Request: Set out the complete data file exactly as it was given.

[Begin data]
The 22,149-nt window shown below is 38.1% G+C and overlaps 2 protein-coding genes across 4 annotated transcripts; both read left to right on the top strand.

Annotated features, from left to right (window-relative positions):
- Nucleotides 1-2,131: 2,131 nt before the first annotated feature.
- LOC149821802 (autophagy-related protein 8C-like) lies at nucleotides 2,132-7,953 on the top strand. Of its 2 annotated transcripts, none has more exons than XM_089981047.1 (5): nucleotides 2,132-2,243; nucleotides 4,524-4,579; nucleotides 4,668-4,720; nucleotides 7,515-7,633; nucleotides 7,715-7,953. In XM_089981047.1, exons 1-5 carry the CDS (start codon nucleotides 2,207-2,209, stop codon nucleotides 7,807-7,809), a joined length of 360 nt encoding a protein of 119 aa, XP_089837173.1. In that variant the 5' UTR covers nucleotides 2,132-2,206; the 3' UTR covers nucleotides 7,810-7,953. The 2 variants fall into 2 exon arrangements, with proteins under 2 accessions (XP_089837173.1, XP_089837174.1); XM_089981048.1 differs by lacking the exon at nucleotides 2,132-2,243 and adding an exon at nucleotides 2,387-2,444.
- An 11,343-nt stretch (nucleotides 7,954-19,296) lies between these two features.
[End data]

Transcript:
The 22,149-nt window shown below is 38.1% G+C and overlaps 2 protein-coding genes across 4 annotated transcripts; both read left to right on the top strand.

Annotated features, from left to right (window-relative positions):
- Nucleotides 1-2,131: 2,131 nt before the first annotated feature.
- LOC149821802 (autophagy-related protein 8C-like) lies at nucleotides 2,132-7,953 on the top strand. Of its 2 annotated transcripts, none has more exons than XM_089981047.1 (5): nucleotides 2,132-2,243; nucleotides 4,524-4,579; nucleotides 4,668-4,720; nucleotides 7,515-7,633; nucleotides 7,715-7,953. In XM_089981047.1, exons 1-5 carry the CDS (start codon nucleotides 2,207-2,209, stop codon nucleotides 7,807-7,809), a joined length of 360 nt encoding a protein of 119 aa, XP_089837173.1. In that variant the 5' UTR covers nucleotides 2,132-2,206; the 3' UTR covers nucleotides 7,810-7,953. The 2 variants fall into 2 exon arrangements, with proteins under 2 accessions (XP_089837173.1, XP_089837174.1); XM_089981048.1 differs by lacking the exon at nucleotides 2,132-2,243 and adding an exon at nucleotides 2,387-2,444.
- An 11,343-nt stretch (nucleotides 7,954-19,296) lies between these two features.